Exodus

Welcome to Exodus! - an online exhibition of articles and activities exploring the Chrishall villagers who left the village for Australia in the mid to late 1800s. CAG (Chrishall Archive Group) are very grateful to ALL the people who have contributed to these articles...

Exodus Timeline

Exodus Timeline Who left for Australia and when did they go?1849Wrights and Pitches The first to leave Chrishall in this era. We have a report of Joseph and Mary Pitches (nee Pigg) arriving in Melbourne 7 January 1849 and setting up divine worship in their home. The...

Exodus Interactive map

Click on the blue place markers below to find out who lived there. NB: These are general markers to give you a visual impression and are not related to specific addresses. Do zoom in to these maps as several places are quite close and therefore their blue markers are...

James and Sarah Kemp

(Written by Kathy and Mal Kemp of Australia) James Kemp and Sarah Wisbey married on the 20th November, 1847 in Chrishall, England. On 9th January 1851 James (aged 23) and Sarah with their one year old son William, left Plymouth on the ship Wanderer, arriving in South...

Mary Ann Wright, Primitive Methodist

The following article appeared in the Spectator and Methodist Chronicle on Wednesday 5 September 1917. "A Methodist Nonagenarian Readers of the "Spectator" will be interested in this photograph of a nonagenarian - a Methodist - Mrs Mary Ann Wright, who was born in the...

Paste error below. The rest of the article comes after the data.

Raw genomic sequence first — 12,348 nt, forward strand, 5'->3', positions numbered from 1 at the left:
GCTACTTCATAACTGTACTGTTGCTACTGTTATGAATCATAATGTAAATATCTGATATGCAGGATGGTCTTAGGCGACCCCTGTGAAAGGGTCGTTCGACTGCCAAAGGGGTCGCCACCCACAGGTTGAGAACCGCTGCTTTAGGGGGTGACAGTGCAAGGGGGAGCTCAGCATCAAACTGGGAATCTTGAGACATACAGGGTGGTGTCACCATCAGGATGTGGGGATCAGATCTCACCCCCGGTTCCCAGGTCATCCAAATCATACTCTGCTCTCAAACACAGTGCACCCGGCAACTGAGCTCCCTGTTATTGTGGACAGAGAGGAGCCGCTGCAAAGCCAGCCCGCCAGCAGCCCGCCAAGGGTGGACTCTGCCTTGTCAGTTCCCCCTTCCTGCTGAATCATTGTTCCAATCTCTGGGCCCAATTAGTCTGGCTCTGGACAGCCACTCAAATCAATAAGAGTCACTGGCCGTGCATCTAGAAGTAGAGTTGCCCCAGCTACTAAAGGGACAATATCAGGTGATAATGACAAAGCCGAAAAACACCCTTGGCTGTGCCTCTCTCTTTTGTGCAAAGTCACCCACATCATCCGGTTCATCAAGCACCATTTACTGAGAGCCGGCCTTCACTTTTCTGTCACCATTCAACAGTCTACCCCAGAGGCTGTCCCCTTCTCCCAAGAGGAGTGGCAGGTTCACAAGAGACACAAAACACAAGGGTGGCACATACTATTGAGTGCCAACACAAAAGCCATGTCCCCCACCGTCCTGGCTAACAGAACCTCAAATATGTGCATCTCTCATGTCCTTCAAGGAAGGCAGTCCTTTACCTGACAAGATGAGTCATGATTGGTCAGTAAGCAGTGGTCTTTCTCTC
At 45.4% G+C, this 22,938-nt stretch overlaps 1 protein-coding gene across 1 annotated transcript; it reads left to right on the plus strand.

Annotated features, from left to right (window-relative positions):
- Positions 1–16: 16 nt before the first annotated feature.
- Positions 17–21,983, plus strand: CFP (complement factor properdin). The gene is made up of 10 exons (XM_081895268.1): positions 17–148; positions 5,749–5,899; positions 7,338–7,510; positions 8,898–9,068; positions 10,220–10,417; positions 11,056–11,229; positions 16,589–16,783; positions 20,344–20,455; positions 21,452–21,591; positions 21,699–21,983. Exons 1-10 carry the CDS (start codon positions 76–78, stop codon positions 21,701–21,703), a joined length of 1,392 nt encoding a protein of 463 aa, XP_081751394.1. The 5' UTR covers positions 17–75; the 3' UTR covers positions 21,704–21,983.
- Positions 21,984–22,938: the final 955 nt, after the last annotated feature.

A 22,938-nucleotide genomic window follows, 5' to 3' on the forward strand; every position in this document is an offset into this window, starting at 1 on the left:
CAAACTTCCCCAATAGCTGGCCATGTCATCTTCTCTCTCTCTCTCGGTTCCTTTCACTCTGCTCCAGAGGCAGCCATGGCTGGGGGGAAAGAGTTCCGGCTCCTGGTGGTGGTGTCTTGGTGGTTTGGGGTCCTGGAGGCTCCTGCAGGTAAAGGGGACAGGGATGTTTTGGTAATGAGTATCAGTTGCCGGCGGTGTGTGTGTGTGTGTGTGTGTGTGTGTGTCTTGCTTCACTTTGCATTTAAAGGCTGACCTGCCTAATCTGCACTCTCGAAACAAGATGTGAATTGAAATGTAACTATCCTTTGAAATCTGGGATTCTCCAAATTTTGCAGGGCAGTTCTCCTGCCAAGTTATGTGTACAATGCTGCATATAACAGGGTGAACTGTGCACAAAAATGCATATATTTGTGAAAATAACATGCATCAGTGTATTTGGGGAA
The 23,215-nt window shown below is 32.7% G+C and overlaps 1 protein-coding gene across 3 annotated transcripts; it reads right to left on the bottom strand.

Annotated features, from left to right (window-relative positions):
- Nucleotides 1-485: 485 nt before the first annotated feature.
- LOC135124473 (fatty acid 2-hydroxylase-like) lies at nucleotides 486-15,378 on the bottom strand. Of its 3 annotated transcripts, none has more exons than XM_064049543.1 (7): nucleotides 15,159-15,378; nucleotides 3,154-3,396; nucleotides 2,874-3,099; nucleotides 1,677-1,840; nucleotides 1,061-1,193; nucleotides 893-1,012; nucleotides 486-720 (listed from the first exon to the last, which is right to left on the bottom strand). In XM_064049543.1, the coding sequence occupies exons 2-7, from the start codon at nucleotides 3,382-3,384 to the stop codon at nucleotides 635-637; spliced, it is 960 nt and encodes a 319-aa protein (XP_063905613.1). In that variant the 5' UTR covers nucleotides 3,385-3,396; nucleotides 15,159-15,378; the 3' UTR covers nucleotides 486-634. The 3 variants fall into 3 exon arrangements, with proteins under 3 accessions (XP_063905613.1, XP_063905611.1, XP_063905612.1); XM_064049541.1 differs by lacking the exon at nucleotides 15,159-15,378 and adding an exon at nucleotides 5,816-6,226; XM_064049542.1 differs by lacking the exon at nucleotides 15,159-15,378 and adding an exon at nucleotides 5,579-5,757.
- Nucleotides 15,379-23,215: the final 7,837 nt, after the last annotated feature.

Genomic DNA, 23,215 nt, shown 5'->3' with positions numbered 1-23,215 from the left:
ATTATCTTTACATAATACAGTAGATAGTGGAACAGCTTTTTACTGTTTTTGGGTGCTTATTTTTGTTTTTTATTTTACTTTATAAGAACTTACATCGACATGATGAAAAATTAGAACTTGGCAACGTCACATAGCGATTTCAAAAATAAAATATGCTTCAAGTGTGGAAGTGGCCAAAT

Exodus – Pig stealing, missing brothers and other random facts

While researching Exodus there were a few facts that seemed too interesting to pass over but we haven't found any more details yet. If you have further information on the following please let us know! Ancestry connections show William Harvey and son were sent to...

The Button Family

On Thursday 21st May 1857, Betsey Button and her family boarded The Talbot, a ship that would take them from England to Victoria Australia where they were to make a new life. They arrived in Victoria on Tuesday 25th August 1857[1] with 366 other immigrants to the...

The Woods Family

The Woods family information is a little scattered but I hope by recording what we have here we might be able to pull it together. There is no doubt about their religion however. The first report I have is from an article written by Margaret Richardson and published...

Exodus – the Ships

These are the ships that we know took Chrishall people on their way to their new life in Australia. A 'Bark' or 'Barque' was a ship with at least three masts. ConstantThe Constant was a 535 tonne Bark built in Durham in 1843, initially as a convict ship. She made four...

Corby Family

The Chrishall Archive Group receives correspondence from time to time from the descendants of people who emigrated from Chrishall and last year David Corby in Australia emailed with information about his family history. His great-grandfather, William Corby was born in...

 

Welcome to this website about the community of Chrishall in Essex.

Chrishall is a small village on a hilltop in the very north west of Essex, close to the borders of Hertfordshire and Cambridgeshire, in the East of England.   This website is particularly aimed at the local community and the genealogist who perhaps has never visited Chrishall and wishes to visualise the kind of community whence his or her ancestor came. It is run by…